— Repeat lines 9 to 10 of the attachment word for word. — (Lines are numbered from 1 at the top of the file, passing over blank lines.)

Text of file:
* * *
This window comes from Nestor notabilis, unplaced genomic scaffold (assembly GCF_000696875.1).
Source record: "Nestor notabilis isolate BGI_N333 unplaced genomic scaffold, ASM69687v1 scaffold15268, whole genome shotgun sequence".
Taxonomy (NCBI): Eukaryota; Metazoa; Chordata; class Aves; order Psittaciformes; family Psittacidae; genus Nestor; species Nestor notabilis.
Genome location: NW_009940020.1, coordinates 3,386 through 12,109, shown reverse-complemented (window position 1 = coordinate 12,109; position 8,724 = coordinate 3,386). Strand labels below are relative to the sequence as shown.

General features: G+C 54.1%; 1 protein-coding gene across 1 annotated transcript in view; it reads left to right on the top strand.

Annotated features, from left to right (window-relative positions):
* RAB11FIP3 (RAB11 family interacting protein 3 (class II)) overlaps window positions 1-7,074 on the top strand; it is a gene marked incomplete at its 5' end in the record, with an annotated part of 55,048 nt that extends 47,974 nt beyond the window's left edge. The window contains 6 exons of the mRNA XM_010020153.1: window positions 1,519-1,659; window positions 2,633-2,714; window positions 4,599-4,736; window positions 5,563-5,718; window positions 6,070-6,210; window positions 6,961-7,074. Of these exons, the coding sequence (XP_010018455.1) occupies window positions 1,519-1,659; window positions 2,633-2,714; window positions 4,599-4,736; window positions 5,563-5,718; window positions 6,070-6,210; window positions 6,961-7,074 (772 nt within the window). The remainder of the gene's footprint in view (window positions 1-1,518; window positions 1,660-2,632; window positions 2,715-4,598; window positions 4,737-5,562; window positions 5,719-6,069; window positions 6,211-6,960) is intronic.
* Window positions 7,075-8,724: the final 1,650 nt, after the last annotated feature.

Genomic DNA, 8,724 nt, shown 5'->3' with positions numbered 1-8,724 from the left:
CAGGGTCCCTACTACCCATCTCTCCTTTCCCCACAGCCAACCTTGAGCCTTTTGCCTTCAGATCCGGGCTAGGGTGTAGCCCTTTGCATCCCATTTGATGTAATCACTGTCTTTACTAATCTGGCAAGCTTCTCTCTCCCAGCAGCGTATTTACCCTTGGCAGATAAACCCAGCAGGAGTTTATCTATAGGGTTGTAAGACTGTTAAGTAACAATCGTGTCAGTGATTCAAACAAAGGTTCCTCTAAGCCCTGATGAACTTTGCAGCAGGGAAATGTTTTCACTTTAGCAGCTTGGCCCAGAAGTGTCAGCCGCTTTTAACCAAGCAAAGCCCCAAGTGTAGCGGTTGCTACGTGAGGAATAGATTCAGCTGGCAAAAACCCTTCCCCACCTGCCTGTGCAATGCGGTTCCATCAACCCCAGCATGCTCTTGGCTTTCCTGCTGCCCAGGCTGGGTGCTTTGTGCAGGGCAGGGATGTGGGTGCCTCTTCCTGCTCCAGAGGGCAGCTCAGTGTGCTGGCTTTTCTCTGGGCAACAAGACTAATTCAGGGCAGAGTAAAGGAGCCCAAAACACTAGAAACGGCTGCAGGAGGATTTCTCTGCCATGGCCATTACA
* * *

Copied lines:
Genomic DNA, 8,724 nt, shown 5'->3' with positions numbered 1-8,724 from the left:
CAGGGTCCCTACTACCCATCTCTCCTTTCCCCACAGCCAACCTTGAGCCTTTTGCCTTCAGATCCGGGCTAGGGTGTAGCCCTTTGCATCCCATTTGATGTAATCACTGTCTTTACTAATCTGGCAAGCTTCTCTCTCCCAGCAGCGTATTTACCCTTGGCAGATAAACCCAGCAGGAGTTTATCTATAGGGTTGTAAGACTGTTAAGTAACAATCGTGTCAGTGATTCAAACAAAGGTTCCTCTAAGCCCTGATGAACTTTGCAGCAGGGAAATGTTTTCACTTTAGCAGCTTGGCCCAGAAGTGTCAGCCGCTTTTAACCAAGCAAAGCCCCAAGTGTAGCGGTTGCTACGTGAGGAATAGATTCAGCTGGCAAAAACCCTTCCCCACCTGCCTGTGCAATGCGGTTCCATCAACCCCAGCATGCTCTTGGCTTTCCTGCTGCCCAGGCTGGGTGCTTTGTGCAGGGCAGGGATGTGGGTGCCTCTTCCTGCTCCAGAGGGCAGCTCAGTGTGCTGGCTTTTCTCTGGGCAACAAGACTAATTCAGGGCAGAGTAAAGGAGCCCAAAACACTAGAAACGGCTGCAGGAGGATTTCTCTGCCATGGCCATTACA